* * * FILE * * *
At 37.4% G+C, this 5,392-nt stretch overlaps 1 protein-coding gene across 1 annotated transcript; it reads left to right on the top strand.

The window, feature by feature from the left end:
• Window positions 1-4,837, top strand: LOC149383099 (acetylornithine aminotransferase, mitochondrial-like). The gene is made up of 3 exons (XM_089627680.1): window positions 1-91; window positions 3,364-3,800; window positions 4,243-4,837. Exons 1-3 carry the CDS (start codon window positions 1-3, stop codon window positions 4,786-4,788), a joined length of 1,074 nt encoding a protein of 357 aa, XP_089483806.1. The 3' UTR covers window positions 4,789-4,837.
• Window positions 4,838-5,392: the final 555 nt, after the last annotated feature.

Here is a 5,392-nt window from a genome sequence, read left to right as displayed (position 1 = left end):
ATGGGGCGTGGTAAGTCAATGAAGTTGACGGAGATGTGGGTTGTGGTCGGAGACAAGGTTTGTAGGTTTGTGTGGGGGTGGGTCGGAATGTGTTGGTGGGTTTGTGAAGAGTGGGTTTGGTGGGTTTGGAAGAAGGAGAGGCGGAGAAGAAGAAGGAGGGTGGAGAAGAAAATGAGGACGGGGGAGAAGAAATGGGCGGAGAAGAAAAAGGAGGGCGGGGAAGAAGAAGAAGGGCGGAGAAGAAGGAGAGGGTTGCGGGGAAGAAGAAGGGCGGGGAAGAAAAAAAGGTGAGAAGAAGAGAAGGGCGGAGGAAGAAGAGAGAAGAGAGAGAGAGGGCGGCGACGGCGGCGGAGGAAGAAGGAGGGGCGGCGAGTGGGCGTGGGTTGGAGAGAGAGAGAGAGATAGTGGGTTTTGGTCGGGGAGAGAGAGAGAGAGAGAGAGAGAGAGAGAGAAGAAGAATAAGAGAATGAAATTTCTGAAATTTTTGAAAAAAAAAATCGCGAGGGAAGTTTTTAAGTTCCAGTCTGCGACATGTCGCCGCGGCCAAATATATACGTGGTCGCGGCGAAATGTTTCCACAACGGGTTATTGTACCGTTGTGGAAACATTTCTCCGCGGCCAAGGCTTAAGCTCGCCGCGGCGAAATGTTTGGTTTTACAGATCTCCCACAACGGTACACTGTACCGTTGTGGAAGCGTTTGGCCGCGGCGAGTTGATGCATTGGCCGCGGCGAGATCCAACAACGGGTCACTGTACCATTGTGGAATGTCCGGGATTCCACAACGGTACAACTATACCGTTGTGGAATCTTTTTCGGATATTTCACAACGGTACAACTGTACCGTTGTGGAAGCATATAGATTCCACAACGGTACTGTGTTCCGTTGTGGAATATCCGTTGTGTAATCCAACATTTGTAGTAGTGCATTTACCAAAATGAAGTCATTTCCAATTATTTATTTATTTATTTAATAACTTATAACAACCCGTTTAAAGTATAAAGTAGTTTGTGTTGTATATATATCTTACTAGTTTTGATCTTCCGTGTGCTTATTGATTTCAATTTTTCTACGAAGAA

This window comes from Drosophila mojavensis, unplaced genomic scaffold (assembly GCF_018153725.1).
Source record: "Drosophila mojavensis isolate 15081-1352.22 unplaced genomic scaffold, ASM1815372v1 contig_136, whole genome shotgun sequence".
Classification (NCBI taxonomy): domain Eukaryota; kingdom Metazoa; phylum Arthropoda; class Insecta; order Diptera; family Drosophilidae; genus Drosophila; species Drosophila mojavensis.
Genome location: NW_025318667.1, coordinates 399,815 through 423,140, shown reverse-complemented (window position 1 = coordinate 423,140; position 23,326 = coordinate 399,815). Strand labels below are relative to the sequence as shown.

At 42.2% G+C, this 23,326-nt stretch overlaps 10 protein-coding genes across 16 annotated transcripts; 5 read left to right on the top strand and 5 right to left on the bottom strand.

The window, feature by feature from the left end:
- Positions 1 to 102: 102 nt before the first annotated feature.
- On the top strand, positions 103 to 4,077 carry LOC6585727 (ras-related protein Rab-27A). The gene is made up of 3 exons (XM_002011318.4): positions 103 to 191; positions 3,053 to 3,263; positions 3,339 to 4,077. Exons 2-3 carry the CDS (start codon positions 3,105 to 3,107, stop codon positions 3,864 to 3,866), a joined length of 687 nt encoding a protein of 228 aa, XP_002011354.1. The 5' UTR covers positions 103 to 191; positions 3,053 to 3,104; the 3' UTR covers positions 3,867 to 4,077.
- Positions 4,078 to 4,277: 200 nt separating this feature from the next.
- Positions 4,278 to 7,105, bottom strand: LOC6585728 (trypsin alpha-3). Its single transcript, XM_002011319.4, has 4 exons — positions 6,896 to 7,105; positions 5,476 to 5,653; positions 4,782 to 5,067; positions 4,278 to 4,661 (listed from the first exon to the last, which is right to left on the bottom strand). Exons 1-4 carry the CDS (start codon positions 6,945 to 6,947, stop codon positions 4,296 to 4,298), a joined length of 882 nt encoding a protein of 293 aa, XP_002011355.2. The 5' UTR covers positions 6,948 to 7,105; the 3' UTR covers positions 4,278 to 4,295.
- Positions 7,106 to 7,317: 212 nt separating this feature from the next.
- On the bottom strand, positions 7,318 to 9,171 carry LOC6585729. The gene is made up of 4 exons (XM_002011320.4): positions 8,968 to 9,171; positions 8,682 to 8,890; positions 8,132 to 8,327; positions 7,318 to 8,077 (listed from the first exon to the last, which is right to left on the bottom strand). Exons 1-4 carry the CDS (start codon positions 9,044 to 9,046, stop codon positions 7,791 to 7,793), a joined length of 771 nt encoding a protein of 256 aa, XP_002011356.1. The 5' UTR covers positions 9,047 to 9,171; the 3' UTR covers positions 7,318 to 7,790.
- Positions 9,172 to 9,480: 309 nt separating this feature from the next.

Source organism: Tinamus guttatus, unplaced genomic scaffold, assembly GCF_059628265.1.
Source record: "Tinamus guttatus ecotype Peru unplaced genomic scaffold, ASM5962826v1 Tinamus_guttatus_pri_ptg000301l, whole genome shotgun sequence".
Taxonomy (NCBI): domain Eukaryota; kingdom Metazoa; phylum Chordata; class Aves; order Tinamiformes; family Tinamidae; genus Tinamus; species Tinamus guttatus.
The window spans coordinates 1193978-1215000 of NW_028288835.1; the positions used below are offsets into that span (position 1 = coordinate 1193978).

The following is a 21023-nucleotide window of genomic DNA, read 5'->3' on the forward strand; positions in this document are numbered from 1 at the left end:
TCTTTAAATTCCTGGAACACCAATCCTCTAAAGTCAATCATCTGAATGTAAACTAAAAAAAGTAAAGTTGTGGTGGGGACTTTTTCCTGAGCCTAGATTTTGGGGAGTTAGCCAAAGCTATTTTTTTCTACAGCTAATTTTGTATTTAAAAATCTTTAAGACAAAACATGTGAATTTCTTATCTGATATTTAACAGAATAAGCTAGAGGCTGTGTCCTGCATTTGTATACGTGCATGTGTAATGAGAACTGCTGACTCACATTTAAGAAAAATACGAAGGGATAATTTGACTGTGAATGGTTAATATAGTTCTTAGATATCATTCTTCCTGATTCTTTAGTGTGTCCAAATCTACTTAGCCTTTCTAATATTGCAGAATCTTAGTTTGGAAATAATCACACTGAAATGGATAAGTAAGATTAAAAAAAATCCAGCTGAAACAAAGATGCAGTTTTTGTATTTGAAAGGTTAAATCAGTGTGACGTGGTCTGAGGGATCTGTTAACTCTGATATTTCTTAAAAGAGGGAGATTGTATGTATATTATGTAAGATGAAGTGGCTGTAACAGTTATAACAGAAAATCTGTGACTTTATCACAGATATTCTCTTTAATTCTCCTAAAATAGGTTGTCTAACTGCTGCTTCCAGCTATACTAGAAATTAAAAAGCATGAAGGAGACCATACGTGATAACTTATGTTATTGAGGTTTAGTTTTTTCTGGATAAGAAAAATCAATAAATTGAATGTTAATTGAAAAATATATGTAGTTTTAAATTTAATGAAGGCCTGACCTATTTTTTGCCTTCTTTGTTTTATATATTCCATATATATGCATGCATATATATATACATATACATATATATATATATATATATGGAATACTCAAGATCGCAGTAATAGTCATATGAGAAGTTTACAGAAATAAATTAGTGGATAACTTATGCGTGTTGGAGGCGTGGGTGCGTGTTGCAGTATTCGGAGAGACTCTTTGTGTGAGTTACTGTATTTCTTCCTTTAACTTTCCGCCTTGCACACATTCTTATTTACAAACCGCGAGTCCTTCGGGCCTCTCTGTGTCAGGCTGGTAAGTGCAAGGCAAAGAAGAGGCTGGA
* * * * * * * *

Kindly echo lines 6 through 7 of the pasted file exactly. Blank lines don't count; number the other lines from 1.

ATGGGGCGTGGTAAGTCAATGAAGTTGACGGAGATGTGGGTTGTGGTCGGAGACAAGGTTTGTAGGTTTGTGTGGGGGTGGGTCGGAATGTGTTGGTGGGTTTGTGAAGAGTGGGTTTGGTGGGTTTGGAAGAAGGAGAGGCGGAGAAGAAGAAGGAGGGTGGAGAAGAAAATGAGGACGGGGGAGAAGAAATGGGCGGAGAAGAAAAAGGAGGGCGGGGAAGAAGAAGAAGGGCGGAGAAGAAGGAGAGGGTTGCGGGGAAGAAGAAGGGCGGGGAAGAAAAAAAGGTGAGAAGAAGAGAAGGGCGGAGGAAGAAGAGAGAAGAGAGAGAGAGGGCGGCGACGGCGGCGGAGGAAGAAGGAGGGGCGGCGAGTGGGCGTGGGTTGGAGAGAGAGAGAGAGATAGTGGGTTTTGGTCGGGGAGAGAGAGAGAGAGAGAGAGAGAGAGAGAGAAGAAGAATAAGAGAATGAAATTTCTGAAATTTTTGAAAAAAAAAATCGCGAGGGAAGTTTTTAAGTTCCAGTCTGCGACATGTCGCCGCGGCCAAATATATACGTGGTCGCGGCGAAATGTTTCCACAACGGGTTATTGTACCGTTGTGGAAACATTTCTCCGCGGCCAAGGCTTAAGCTCGCCGCGGCGAAATGTTTGGTTTTACAGATCTCCCACAACGGTACACTGTACCGTTGTGGAAGCGTTTGGCCGCGGCGAGTTGATGCATTGGCCGCGGCGAGATCCAACAACGGGTCACTGTACCATTGTGGAATGTCCGGGATTCCACAACGGTACAACTATACCGTTGTGGAATCTTTTTCGGATATTTCACAACGGTACAACTGTACCGTTGTGGAAGCATATAGATTCCACAACGGTACTGTGTTCCGTTGTGGAATATCCGTTGTGTAATCCAACATTTGTAGTAGTGCATTTACCAAAATGAAGTCATTTCCAATTATTTATTTATTTATTTAATAACTTATAACAACCCGTTTAAAGTATAAAGTAGTTTGTGTTGTATATATATCTTACTAGTTTTGATCTTCCGTGTGCTTATTGATTTCAATTTTTCTACGAAGAA

This window comes from Drosophila mojavensis, unplaced genomic scaffold (assembly GCF_018153725.1).